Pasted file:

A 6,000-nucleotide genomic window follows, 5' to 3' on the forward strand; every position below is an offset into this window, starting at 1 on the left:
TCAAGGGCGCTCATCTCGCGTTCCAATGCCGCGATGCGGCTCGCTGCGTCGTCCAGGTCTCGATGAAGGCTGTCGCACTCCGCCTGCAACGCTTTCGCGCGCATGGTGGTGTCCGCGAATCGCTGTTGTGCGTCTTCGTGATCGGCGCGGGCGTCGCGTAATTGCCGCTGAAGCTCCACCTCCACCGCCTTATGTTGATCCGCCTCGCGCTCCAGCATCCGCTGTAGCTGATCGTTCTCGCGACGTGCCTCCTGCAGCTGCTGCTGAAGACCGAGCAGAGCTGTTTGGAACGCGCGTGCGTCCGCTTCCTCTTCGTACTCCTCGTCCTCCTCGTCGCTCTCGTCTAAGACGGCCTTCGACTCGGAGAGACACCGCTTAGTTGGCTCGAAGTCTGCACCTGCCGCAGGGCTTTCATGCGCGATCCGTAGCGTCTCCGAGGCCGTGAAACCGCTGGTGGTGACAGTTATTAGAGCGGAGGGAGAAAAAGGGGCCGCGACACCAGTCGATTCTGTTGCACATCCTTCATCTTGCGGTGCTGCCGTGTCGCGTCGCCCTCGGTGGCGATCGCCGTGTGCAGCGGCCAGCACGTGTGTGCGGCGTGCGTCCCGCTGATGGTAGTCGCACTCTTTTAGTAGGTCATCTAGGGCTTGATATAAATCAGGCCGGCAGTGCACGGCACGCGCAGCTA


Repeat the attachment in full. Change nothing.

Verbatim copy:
A 6,000-nucleotide genomic window follows, 5' to 3' on the forward strand; every position below is an offset into this window, starting at 1 on the left:
TCAAGGGCGCTCATCTCGCGTTCCAATGCCGCGATGCGGCTCGCTGCGTCGTCCAGGTCTCGATGAAGGCTGTCGCACTCCGCCTGCAACGCTTTCGCGCGCATGGTGGTGTCCGCGAATCGCTGTTGTGCGTCTTCGTGATCGGCGCGGGCGTCGCGTAATTGCCGCTGAAGCTCCACCTCCACCGCCTTATGTTGATCCGCCTCGCGCTCCAGCATCCGCTGTAGCTGATCGTTCTCGCGACGTGCCTCCTGCAGCTGCTGCTGAAGACCGAGCAGAGCTGTTTGGAACGCGCGTGCGTCCGCTTCCTCTTCGTACTCCTCGTCCTCCTCGTCGCTCTCGTCTAAGACGGCCTTCGACTCGGAGAGACACCGCTTAGTTGGCTCGAAGTCTGCACCTGCCGCAGGGCTTTCATGCGCGATCCGTAGCGTCTCCGAGGCCGTGAAACCGCTGGTGGTGACAGTTATTAGAGCGGAGGGAGAAAAAGGGGCCGCGACACCAGTCGATTCTGTTGCACATCCTTCATCTTGCGGTGCTGCCGTGTCGCGTCGCCCTCGGTGGCGATCGCCGTGTGCAGCGGCCAGCACGTGTGTGCGGCGTGCGTCCCGCTGATGGTAGTCGCACTCTTTTAGTAGGTCATCTAGGGCTTGATATAAATCAGGCCGGCAGTGCACGGCACGCGCAGCTA